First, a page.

NLRB General Counsel Adopts Less Restrictive Policy on Employee Handbook Rules

On June 6, 2018, the National Labor Relations Board’s (NLRB) General Counsel issued a guidance on the agency’s new position on employee handbook rules. Reflecting recent changes in Board law, the guidance issued by NLRB General Counsel Peter Robb indicates that his office has abandoned the broad prohibition on certain workplace rules adopted by his predecessor during the Obama administration and, more broadly, signals that the new General Counsel will take a more employer-friendly approach in interpreting federal labor law.

Under the Obama-era Board, a facially neutral workplace rule was presumed unlawful if an employee could reasonably construe the rule to restrict protected concerted activity. This was true for both union and non-union workplaces. Accordingly, the NRLB General Counsel issued a guidance during the Obama administration providing that many common workplace rules – such as rules requiring employees to “be respectful of others and the company” and “avoid the use of offensive, derogatory and prejudicial comments” – were presumptively invalid, because employees could view the rules as prohibiting their right to engage in Section 7 activity.

However, in its December 2017 ruling in The Boeing Company, 365 NLRB No. 154, the newly comprised, Republican-majority Board overruled that standard, holding that, in assessing a facially neutral rule, it would balance: (1) the rule’s potential impact on protected concerted activity and (2) the employer’s legitimate business justifications for maintaining the rule. According to the new Board, if the justifications outweigh the potential impact, then the rule would be deemed lawful.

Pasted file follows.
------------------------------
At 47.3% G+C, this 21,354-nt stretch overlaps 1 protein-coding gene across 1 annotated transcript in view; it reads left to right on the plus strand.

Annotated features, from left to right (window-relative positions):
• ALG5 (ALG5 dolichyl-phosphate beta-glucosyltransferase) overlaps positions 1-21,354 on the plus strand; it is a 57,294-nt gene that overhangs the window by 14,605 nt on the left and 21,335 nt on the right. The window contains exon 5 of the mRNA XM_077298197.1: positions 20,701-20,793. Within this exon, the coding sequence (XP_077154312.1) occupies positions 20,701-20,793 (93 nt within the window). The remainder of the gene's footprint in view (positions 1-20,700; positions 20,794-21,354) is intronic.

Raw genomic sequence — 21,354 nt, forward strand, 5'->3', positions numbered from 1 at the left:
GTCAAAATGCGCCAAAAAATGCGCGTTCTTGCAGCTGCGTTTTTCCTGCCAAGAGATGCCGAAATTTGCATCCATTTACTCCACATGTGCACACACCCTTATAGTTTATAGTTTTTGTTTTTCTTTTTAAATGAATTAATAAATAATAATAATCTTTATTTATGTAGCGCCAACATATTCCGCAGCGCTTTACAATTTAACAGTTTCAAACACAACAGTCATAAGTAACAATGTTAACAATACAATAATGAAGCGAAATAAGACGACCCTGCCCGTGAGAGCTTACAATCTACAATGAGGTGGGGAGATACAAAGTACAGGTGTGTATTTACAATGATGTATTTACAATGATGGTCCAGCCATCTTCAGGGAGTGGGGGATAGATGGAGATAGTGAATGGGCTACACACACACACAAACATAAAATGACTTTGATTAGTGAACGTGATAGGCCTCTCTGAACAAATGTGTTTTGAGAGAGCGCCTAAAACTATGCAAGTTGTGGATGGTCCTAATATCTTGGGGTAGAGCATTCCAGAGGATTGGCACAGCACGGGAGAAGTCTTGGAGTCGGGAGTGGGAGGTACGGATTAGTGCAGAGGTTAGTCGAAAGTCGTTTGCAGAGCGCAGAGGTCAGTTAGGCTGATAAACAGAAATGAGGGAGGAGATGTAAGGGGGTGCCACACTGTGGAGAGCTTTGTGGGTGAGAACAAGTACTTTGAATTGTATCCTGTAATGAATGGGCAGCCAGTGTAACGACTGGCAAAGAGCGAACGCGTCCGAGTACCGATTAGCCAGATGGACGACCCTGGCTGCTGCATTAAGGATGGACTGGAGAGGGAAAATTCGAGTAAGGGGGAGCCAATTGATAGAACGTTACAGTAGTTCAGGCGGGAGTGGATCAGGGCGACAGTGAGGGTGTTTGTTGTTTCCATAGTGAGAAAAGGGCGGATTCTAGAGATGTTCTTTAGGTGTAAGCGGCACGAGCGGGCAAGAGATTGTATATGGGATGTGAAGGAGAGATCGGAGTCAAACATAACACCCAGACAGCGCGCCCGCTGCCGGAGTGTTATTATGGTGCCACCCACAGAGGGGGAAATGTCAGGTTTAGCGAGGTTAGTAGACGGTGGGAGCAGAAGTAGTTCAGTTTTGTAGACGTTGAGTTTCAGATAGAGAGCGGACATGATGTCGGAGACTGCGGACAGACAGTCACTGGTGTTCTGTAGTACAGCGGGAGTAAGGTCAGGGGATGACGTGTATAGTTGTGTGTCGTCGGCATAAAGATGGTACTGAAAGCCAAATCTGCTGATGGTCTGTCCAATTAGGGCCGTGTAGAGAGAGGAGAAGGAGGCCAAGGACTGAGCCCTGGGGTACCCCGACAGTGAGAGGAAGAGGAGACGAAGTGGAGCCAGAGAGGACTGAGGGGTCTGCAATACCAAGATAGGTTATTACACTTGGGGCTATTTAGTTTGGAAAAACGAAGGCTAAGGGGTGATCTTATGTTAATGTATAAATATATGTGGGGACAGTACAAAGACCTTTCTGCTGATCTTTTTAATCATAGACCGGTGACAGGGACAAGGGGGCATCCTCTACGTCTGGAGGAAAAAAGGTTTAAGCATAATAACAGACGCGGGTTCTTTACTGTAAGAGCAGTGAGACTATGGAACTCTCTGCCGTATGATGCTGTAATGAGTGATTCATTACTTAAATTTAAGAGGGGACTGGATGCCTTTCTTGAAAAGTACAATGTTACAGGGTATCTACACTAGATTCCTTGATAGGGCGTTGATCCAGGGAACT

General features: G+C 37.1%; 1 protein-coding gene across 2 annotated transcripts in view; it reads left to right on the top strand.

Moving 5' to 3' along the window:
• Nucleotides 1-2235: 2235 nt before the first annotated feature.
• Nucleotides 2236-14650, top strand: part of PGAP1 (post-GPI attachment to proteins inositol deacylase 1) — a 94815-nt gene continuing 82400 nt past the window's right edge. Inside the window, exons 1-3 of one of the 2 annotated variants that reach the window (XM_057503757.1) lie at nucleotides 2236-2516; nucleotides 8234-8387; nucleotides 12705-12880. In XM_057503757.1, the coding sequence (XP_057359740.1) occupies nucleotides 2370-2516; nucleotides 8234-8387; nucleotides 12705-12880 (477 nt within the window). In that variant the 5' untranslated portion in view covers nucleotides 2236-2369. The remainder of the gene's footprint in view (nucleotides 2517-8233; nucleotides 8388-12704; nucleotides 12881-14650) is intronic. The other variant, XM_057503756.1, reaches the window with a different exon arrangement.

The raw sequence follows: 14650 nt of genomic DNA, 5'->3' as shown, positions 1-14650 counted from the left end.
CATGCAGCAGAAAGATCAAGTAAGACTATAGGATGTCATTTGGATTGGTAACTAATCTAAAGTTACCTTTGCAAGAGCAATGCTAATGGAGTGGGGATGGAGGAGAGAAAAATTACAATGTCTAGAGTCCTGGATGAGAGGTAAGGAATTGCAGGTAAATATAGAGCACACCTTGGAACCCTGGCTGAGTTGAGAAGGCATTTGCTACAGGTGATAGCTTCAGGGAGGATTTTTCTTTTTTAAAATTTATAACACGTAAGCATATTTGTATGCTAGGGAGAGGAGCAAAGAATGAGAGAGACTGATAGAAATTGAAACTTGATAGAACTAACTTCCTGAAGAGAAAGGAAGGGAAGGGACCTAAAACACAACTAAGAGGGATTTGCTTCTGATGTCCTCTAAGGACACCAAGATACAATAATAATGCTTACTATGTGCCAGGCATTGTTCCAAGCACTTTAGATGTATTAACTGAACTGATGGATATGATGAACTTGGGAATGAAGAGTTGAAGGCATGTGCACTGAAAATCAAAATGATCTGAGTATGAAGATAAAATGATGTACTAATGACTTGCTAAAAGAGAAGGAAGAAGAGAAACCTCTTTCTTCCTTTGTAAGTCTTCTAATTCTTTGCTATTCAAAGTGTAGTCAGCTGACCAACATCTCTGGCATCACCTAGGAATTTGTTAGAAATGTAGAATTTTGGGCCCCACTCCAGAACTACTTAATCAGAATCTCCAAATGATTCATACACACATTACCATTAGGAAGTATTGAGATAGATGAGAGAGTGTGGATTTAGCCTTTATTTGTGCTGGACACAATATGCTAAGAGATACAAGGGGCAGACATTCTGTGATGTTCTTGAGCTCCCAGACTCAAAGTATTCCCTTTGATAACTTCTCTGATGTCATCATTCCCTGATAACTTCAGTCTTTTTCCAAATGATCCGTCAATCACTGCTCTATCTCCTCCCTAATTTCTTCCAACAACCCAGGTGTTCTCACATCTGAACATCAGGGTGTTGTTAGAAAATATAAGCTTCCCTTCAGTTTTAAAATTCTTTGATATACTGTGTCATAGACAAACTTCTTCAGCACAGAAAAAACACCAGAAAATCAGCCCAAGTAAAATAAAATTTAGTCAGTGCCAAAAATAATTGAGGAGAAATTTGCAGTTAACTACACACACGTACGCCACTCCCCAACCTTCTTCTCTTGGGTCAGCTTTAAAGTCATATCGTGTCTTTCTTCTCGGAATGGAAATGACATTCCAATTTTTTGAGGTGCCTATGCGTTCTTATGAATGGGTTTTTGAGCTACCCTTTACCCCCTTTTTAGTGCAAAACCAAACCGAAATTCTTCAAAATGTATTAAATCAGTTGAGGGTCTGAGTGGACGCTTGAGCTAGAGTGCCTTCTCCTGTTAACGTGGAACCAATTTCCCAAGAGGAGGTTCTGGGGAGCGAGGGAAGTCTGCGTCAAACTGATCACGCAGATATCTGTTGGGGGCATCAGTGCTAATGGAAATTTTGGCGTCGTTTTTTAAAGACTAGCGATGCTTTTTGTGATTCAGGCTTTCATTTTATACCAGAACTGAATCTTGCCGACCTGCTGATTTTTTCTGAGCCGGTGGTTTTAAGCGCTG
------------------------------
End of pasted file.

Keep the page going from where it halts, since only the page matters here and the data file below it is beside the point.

Expanding on this ruling, the General Counsel’s guidance provides that ambiguous rules (i.e., rules not explicitly restricting protected conduct) will no longer be presumptively unlawful. By contrast, rules that explicitly prohibit concerted activity remain unlawful. The guidance also provides examples of common workplace rules that the General Counsel would consider to be lawful and unlawful:

  • Facially neutral civility rules, no-photography rules, rules against insubordination or improper conduct, rules protecting confidential information or use of employer logos, and rules against disruption, defamation and disloyalty will be presumed to be lawful. For example, a rule prohibiting “behavior that is rude, condescending or otherwise socially unacceptable,” is now presumably valid, because the likelihood of this rule limiting concerted activity is slight compared to an employer’s legitimate interest in promoting civility and avoiding a toxic work environment.
  • The guidance recognizes that certain rules may clearly prohibit certain protected concerted activity, but, because of the particular workplace, there may still be an overriding justification for allowing such rule. These rules include rules potentially restricting employees’ rights to disclose information about wages, or terms and conditions of employment (e.g., confidentiality rules broadly encompassing “employee information”). In this circumstance, the guidance indicates that further advice from the General Counsel’s office would be needed to assess the lawfulness of such rules. (As a reminder, restrictions on employee discussion of wages are unlawful under Massachusetts’ new pay equity law, which has been described here.)
  • Rules that explicitly limit or prohibit protected concerted activity, such as rules prohibiting employees from discussing information pertaining to their wages or blanket prohibitions against employees talking to the media about their working conditions, will continue to be deemed unlawful.

Overall, this guidance demonstrates a continuing shift by the current NLRB to reverse the policy objectives of the prior Board. With regard to workplace rules, the agency will now consider the context of the rule at issue and its overall purpose, rather than looking only at the rule’s possible impact on potential concerted activity. However, because this guidance is new and untested, employers should proceed cautiously in revisiting the rules in their employee handbooks.

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